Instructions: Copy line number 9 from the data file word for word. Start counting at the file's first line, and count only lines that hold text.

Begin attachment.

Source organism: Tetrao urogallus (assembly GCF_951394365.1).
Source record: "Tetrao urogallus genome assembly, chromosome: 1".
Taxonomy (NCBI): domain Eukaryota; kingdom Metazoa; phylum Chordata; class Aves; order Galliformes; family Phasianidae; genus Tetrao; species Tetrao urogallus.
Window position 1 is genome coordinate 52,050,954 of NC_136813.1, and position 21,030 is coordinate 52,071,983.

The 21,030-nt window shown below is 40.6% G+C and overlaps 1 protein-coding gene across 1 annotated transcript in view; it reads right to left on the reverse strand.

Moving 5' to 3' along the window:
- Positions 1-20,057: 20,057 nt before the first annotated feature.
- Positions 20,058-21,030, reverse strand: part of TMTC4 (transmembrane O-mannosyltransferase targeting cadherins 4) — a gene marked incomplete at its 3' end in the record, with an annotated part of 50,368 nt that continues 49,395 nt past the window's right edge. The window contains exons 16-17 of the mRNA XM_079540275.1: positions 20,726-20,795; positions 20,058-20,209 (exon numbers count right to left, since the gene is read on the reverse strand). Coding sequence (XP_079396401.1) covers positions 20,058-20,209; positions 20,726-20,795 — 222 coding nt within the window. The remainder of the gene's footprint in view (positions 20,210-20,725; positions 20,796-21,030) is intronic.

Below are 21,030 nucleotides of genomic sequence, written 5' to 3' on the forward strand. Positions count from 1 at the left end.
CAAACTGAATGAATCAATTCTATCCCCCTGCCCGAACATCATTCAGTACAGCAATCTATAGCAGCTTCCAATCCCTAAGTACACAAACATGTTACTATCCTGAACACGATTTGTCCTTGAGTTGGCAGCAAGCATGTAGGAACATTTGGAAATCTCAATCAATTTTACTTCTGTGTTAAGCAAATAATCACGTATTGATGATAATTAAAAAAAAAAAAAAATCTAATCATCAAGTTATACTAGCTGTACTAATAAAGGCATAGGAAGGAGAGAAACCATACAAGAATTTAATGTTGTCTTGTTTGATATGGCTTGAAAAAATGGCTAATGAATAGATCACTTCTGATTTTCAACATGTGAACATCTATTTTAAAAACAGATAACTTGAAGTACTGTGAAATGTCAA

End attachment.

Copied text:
Below are 21,030 nucleotides of genomic sequence, written 5' to 3' on the forward strand. Positions count from 1 at the left end.